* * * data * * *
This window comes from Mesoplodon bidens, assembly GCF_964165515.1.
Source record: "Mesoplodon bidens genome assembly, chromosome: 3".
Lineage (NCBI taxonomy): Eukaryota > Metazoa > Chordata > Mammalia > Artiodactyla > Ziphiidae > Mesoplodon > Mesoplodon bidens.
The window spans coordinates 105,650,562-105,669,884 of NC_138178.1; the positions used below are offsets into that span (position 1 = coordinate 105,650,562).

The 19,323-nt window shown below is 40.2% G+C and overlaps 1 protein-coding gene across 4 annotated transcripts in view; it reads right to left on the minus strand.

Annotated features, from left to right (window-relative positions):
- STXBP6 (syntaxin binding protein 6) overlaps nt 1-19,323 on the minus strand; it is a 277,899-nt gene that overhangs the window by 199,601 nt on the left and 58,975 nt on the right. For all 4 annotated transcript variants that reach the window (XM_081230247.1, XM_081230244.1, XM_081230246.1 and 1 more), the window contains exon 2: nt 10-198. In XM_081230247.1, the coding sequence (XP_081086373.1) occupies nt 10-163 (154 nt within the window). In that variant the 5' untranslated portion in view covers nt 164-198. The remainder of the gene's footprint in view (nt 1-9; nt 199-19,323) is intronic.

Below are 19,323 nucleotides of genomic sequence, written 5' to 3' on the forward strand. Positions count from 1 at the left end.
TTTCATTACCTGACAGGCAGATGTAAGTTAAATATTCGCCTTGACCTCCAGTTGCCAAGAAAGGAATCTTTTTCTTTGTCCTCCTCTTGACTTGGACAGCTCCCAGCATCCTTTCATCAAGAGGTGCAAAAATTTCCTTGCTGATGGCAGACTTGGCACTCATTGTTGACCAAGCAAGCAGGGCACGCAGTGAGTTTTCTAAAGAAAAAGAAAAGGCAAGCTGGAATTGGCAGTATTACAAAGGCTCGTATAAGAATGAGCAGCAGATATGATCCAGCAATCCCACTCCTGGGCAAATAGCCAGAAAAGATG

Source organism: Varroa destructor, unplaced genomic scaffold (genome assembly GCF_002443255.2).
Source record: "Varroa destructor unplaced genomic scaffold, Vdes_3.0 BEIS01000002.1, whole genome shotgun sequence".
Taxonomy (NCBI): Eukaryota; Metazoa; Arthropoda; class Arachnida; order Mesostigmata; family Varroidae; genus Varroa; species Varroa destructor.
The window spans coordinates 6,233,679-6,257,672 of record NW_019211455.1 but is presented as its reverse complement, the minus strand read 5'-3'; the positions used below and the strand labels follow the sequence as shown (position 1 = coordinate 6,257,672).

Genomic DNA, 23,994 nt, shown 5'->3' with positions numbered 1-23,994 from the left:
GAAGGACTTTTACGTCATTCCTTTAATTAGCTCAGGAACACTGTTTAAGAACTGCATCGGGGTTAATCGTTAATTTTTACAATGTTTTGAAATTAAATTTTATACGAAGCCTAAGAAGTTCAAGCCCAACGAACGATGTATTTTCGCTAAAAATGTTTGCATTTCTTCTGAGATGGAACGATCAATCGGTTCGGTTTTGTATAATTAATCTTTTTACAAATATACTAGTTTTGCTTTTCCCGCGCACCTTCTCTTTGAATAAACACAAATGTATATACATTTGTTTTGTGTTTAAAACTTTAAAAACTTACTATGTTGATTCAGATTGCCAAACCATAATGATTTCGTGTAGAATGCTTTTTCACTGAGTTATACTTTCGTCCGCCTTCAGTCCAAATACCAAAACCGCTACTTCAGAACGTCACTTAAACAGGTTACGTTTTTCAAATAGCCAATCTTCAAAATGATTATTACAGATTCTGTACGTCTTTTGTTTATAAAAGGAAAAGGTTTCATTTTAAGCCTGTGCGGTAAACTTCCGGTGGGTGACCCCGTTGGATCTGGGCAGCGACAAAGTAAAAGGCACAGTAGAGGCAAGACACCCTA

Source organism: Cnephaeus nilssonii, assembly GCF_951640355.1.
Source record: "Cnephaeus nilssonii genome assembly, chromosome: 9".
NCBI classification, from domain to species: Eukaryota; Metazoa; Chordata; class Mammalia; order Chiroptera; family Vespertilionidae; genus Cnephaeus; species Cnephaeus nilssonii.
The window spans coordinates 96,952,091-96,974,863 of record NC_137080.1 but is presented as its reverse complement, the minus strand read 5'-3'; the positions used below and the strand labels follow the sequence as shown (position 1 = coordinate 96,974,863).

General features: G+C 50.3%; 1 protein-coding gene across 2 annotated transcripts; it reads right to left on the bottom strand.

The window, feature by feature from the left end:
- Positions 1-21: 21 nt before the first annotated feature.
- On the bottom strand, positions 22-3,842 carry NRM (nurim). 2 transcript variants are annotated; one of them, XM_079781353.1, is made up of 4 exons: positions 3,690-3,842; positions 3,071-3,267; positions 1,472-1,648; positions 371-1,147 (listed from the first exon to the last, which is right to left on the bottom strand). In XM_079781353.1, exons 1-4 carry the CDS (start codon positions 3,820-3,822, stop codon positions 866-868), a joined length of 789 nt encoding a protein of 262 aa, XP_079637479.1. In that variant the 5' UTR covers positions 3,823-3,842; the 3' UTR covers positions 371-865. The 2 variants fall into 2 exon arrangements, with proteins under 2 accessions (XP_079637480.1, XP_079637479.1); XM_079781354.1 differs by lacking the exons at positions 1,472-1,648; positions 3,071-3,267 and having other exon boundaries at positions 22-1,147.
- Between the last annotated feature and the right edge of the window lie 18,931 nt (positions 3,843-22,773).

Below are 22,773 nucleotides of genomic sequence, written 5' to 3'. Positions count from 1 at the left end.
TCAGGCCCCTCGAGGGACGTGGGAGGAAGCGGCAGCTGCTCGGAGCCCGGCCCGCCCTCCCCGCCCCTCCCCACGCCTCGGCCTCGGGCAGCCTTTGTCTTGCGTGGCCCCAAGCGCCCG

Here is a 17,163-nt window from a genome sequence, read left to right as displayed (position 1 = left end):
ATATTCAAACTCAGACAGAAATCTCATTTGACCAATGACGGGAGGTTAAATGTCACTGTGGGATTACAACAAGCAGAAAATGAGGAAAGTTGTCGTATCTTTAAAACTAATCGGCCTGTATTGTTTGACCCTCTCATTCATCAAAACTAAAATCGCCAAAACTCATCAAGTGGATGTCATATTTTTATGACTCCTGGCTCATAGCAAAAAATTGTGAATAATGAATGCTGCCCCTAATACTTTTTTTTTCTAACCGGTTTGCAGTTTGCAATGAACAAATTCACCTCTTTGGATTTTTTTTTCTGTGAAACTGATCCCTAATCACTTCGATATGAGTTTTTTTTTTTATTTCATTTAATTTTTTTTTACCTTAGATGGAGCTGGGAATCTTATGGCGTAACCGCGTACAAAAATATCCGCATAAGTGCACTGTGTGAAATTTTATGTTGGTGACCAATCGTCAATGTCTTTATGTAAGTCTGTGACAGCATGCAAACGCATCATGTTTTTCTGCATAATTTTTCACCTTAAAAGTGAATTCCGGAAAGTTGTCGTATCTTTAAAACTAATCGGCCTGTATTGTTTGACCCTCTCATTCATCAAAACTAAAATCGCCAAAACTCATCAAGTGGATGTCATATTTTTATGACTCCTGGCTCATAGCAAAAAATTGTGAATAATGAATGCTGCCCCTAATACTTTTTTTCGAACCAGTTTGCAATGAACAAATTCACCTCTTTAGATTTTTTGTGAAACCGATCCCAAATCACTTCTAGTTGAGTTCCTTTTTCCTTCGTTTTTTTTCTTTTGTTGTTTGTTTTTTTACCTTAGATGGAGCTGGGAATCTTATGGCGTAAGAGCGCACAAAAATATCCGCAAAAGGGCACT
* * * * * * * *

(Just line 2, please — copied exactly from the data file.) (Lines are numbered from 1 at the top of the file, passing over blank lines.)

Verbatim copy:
Source record: "Mesoplodon bidens genome assembly, chromosome: 3".